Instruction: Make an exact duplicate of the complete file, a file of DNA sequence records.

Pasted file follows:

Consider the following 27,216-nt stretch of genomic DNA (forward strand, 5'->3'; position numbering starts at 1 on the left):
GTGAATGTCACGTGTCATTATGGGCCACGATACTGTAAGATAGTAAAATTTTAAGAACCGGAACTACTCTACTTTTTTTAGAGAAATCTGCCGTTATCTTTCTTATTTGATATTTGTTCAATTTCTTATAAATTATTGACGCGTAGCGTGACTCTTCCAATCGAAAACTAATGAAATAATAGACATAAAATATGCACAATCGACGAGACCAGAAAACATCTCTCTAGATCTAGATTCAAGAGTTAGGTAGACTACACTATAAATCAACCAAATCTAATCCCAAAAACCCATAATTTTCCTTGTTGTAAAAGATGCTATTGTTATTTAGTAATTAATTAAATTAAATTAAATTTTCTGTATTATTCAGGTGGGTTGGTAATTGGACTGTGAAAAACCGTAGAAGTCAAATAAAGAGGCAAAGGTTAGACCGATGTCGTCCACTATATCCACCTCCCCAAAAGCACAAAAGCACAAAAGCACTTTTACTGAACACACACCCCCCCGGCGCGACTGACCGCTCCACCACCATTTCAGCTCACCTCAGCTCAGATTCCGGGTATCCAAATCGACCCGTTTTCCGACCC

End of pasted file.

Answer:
Consider the following 27,216-nt stretch of genomic DNA (forward strand, 5'->3'; position numbering starts at 1 on the left):
GTGAATGTCACGTGTCATTATGGGCCACGATACTGTAAGATAGTAAAATTTTAAGAACCGGAACTACTCTACTTTTTTTAGAGAAATCTGCCGTTATCTTTCTTATTTGATATTTGTTCAATTTCTTATAAATTATTGACGCGTAGCGTGACTCTTCCAATCGAAAACTAATGAAATAATAGACATAAAATATGCACAATCGACGAGACCAGAAAACATCTCTCTAGATCTAGATTCAAGAGTTAGGTAGACTACACTATAAATCAACCAAATCTAATCCCAAAAACCCATAATTTTCCTTGTTGTAAAAGATGCTATTGTTATTTAGTAATTAATTAAATTAAATTAAATTTTCTGTATTATTCAGGTGGGTTGGTAATTGGACTGTGAAAAACCGTAGAAGTCAAATAAAGAGGCAAAGGTTAGACCGATGTCGTCCACTATATCCACCTCCCCAAAAGCACAAAAGCACAAAAGCACTTTTACTGAACACACACCCCCCCGGCGCGACTGACCGCTCCACCACCATTTCAGCTCACCTCAGCTCAGATTCCGGGTATCCAAATCGACCCGTTTTCCGACCC